I have been a fairly positive person all my life, and I admit that my life is peachy. But a couple of years ago, while thrown quite a few curve balls all at the same time, that positive person in me broke. My demeanor changed. I started focusing on all the negative things happening in my life, and I got angry and frustrated. One bad thing after another kept presenting itself. In Spanish they call it a mala racha. In English I guess the equivalent is something like “When it rains, it pours,” which can be either positive or negative. Just as a streak of good luck brings a variety of fun surprises, so does the bad streak as it travels in malicious groups.
Last year I had a bad case of mala racha. Once I saw how my new negative attitude was affecting my close friends and family, I decided it was time to snap out of it.
People find their “salvation” in various ways. Some people give up alcohol. Others go to church. There are plenty that channel their aggression through sports and working out. But those things do not work for me. As it turns out, I find my salvation through stalking small fish.
Last winter I traveled to Thailand to visit with friends living there and my college roommates flew out to meet us. We headed south to the Krabi Islands for some fun in the sun – and that is where it happened: a chat with very good friends on the sand which brought me to tears, followed by a swim that would then change my outlook on life.
It’s funny that this moment actually happened in the sea. I have a lifelong fear of water (in particular of the man-eating creatures that live there…oh yeah, and waves). Swimming with fish, and sharks (!), usually does not equal peace of mind. But there I was, snorkeling all by myself off the shore of Ko Phi Phi, when I spotted a fish and decided to follow it. It was a small little guy (or gal?), striped and thin. I came up from behind slowly and followed each little turn left and right. Sometimes I got the feeling that the fish knew it was being followed – it changed directions suddenly and seemed to look back cautiously to see if I was still there. Perhaps there was something slightly cruel about my behavior, but once I suspected the fish had enough, I turned around and kicked myself forward into a cascade of light.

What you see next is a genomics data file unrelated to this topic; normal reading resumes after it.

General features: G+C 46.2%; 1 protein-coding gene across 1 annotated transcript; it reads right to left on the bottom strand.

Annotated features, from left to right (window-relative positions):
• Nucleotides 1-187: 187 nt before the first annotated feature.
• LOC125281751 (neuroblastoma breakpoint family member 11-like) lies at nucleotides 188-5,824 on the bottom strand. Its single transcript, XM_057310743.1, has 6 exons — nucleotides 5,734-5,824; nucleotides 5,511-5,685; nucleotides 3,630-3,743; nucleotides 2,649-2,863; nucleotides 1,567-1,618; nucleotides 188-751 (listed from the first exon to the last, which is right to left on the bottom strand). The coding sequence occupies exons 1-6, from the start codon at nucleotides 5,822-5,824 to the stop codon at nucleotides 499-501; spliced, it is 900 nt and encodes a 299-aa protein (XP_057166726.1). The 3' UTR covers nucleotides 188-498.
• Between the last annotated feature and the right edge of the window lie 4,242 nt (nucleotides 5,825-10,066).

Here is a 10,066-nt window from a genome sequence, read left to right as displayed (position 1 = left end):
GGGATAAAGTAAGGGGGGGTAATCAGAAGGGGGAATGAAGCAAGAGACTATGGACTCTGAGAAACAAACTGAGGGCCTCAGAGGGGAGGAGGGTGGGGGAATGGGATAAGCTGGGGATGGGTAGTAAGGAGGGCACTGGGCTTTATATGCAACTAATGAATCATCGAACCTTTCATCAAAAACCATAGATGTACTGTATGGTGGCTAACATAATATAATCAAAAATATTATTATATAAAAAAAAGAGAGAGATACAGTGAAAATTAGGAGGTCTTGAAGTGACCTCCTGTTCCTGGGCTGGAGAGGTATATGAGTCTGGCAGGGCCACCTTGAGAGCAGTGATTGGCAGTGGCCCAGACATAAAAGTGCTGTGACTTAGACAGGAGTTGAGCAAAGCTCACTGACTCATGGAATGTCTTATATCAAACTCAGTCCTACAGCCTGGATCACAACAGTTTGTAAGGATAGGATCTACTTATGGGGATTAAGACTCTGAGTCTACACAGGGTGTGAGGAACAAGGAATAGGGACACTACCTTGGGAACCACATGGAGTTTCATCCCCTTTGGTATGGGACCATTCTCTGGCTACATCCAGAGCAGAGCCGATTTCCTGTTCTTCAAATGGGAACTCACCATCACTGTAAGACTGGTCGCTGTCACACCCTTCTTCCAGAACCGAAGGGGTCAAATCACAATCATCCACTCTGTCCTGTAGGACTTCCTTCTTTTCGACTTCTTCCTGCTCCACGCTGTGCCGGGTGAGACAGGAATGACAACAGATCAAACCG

And that was my moment. Rays of sunlight broke through the surface of the water and surrounded me. With my ears slightly underwater, all I could hear were soft bells mixed with a pleasant white noise and my heartbeat. I stopped kicking and allowed myself to float there, watching as all the fish eased past me. Everything had such vibrant colors and shapes that I stared in awe.
And then I said the magic words. Aloud and underwater. I have NO idea where they came from or why I chose these particular words, but out through the top of my snorkel tube they made their way to the surface:
Thank You Universe.
A wave of good vibes washed through me and I felt super happy. And I made a conscious decision to be thankful for my seriously fortunate life. Because that is exactly what my life is – fortunate. I think I repeated those words about seven times during my trip through Thailand (there is A LOT to be thankful for when surrounded by so much beauty and good food!).
I returned to Barcelona in January with a new vision and attitude. And I can tell you that it’s been an awesome year! Despite the financial crisis, despite my surgery, despite the many other problems and issues that have come my way (and to those I love) this year, I feel calm and happy. Amazing people and opportunities keep knocking at my door. You can blame it on luck, or superstition, or fortune, or coincidence, or Obama, or God. Call it whatever you like. But think about this way – in elementary school, if you reward a child with a star for its good behavior, it will aim to please you even more. The Universe works in the same way. Acknowledge the Universe when it has done something nice for you, be grateful and truly believe you deserve it, and the only racha you’ll experience will be buena.